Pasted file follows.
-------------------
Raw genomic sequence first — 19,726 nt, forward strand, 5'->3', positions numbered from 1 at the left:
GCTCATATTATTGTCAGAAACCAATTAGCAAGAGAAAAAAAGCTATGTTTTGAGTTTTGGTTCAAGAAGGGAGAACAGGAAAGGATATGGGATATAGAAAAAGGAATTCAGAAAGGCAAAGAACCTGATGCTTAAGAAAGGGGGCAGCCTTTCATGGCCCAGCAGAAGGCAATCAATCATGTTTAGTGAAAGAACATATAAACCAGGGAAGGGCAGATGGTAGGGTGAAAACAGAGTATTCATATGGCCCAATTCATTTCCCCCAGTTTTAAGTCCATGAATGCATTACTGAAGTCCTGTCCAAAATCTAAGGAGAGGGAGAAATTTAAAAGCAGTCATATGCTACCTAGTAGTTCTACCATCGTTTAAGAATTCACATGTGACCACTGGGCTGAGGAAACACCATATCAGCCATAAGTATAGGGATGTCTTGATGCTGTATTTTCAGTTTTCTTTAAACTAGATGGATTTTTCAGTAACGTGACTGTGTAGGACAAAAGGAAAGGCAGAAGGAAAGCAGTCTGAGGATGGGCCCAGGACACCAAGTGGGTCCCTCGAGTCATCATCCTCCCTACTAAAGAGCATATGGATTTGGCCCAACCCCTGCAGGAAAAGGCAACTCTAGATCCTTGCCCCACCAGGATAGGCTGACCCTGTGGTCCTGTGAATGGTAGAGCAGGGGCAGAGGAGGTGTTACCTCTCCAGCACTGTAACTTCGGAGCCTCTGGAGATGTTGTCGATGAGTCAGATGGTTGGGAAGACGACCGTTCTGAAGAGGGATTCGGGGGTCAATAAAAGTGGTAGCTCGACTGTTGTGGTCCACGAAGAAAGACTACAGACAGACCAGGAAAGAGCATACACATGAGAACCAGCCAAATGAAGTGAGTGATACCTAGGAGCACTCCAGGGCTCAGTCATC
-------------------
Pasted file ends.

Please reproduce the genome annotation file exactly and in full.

Raw genomic sequence first — 19,726 nt, forward strand, 5'->3', positions numbered from 1 at the left:
GCTCATATTATTGTCAGAAACCAATTAGCAAGAGAAAAAAAGCTATGTTTTGAGTTTTGGTTCAAGAAGGGAGAACAGGAAAGGATATGGGATATAGAAAAAGGAATTCAGAAAGGCAAAGAACCTGATGCTTAAGAAAGGGGGCAGCCTTTCATGGCCCAGCAGAAGGCAATCAATCATGTTTAGTGAAAGAACATATAAACCAGGGAAGGGCAGATGGTAGGGTGAAAACAGAGTATTCATATGGCCCAATTCATTTCCCCCAGTTTTAAGTCCATGAATGCATTACTGAAGTCCTGTCCAAAATCTAAGGAGAGGGAGAAATTTAAAAGCAGTCATATGCTACCTAGTAGTTCTACCATCGTTTAAGAATTCACATGTGACCACTGGGCTGAGGAAACACCATATCAGCCATAAGTATAGGGATGTCTTGATGCTGTATTTTCAGTTTTCTTTAAACTAGATGGATTTTTCAGTAACGTGACTGTGTAGGACAAAAGGAAAGGCAGAAGGAAAGCAGTCTGAGGATGGGCCCAGGACACCAAGTGGGTCCCTCGAGTCATCATCCTCCCTACTAAAGAGCATATGGATTTGGCCCAACCCCTGCAGGAAAAGGCAACTCTAGATCCTTGCCCCACCAGGATAGGCTGACCCTGTGGTCCTGTGAATGGTAGAGCAGGGGCAGAGGAGGTGTTACCTCTCCAGCACTGTAACTTCGGAGCCTCTGGAGATGTTGTCGATGAGTCAGATGGTTGGGAAGACGACCGTTCTGAAGAGGGATTCGGGGGTCAATAAAAGTGGTAGCTCGACTGTTGTGGTCCACGAAGAAAGACTACAGACAGACCAGGAAAGAGCATACACATGAGAACCAGCCAAATGAAGTGAGTGATACCTAGGAGCACTCCAGGGCTCAGTCATC